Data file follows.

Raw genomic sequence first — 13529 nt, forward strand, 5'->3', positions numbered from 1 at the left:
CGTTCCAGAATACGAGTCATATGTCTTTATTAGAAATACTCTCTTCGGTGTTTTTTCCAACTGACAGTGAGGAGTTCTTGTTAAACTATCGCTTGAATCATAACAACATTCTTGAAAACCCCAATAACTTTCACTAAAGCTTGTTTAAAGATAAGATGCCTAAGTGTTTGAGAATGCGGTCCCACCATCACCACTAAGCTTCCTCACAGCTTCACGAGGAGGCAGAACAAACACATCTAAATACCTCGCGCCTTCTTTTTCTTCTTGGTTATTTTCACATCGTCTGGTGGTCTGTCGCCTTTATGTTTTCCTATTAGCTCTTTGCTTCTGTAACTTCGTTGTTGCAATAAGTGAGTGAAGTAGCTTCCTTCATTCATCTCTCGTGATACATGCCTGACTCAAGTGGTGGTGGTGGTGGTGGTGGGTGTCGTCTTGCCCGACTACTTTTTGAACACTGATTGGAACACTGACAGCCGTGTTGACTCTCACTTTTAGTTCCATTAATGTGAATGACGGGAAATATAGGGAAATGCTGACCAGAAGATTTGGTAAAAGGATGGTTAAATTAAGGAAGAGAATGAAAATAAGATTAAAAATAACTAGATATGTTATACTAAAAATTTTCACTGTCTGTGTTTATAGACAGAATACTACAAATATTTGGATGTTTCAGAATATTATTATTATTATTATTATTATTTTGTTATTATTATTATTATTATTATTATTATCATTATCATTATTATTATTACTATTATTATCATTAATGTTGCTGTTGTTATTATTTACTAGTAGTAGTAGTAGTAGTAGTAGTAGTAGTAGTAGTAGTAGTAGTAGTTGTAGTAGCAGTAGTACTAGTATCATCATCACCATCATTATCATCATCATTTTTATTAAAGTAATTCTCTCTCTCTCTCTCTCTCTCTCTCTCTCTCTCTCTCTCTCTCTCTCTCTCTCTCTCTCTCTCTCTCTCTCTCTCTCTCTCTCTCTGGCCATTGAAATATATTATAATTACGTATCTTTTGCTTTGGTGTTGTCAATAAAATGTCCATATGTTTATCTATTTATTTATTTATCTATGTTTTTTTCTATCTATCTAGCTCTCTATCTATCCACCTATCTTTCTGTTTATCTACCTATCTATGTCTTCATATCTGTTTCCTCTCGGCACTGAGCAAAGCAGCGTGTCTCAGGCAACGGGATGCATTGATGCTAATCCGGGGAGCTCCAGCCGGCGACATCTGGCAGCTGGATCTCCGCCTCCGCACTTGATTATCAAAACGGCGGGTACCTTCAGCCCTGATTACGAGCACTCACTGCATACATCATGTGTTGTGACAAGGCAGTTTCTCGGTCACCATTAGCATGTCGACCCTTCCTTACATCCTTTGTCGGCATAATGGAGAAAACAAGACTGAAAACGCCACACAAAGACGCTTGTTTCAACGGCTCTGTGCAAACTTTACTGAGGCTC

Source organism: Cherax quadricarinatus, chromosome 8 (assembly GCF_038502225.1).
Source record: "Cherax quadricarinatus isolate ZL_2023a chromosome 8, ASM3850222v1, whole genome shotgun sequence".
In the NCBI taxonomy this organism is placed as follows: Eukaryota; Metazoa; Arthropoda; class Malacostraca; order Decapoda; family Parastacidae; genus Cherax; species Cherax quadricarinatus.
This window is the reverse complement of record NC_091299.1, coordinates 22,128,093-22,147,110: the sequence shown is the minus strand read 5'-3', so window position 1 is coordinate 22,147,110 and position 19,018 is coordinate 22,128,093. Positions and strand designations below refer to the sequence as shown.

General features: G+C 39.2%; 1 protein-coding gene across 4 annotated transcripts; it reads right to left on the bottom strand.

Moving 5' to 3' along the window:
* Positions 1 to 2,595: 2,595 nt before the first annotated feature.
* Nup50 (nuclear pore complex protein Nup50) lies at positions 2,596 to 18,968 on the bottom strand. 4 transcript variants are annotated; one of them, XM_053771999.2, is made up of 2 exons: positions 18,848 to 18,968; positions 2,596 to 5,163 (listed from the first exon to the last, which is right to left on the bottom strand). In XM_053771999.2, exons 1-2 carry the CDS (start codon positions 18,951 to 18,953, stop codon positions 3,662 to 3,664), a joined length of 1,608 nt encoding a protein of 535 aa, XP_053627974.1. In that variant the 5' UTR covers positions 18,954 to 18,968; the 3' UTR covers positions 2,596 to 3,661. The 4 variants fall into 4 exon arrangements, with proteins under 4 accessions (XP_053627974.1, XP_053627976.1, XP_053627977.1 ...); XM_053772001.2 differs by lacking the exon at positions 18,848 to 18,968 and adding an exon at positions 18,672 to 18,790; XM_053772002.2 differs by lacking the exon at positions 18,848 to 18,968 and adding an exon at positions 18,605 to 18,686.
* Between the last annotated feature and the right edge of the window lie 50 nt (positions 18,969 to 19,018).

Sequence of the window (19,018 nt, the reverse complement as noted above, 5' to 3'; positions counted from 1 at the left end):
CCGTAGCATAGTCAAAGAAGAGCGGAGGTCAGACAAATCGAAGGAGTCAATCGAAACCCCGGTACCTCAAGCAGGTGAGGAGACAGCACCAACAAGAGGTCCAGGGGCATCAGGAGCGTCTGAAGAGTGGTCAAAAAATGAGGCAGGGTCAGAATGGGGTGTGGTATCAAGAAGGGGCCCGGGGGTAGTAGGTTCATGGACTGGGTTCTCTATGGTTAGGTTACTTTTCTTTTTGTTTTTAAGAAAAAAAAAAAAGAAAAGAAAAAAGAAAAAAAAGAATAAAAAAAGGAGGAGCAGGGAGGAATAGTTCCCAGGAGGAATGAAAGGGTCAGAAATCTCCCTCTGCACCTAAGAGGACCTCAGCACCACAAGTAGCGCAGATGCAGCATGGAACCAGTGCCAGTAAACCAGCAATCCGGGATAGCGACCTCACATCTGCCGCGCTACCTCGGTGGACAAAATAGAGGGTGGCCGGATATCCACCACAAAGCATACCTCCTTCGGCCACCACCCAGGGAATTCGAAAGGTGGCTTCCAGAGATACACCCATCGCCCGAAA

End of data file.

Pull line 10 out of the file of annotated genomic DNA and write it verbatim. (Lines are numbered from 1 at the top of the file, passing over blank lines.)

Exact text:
* Nup50 (nuclear pore complex protein Nup50) lies at positions 2,596 to 18,968 on the bottom strand. 4 transcript variants are annotated; one of them, XM_053771999.2, is made up of 2 exons: positions 18,848 to 18,968; positions 2,596 to 5,163 (listed from the first exon to the last, which is right to left on the bottom strand). In XM_053771999.2, exons 1-2 carry the CDS (start codon positions 18,951 to 18,953, stop codon positions 3,662 to 3,664), a joined length of 1,608 nt encoding a protein of 535 aa, XP_053627974.1. In that variant the 5' UTR covers positions 18,954 to 18,968; the 3' UTR covers positions 2,596 to 3,661. The 4 variants fall into 4 exon arrangements, with proteins under 4 accessions (XP_053627974.1, XP_053627976.1, XP_053627977.1 ...); XM_053772001.2 differs by lacking the exon at positions 18,848 to 18,968 and adding an exon at positions 18,672 to 18,790; XM_053772002.2 differs by lacking the exon at positions 18,848 to 18,968 and adding an exon at positions 18,605 to 18,686.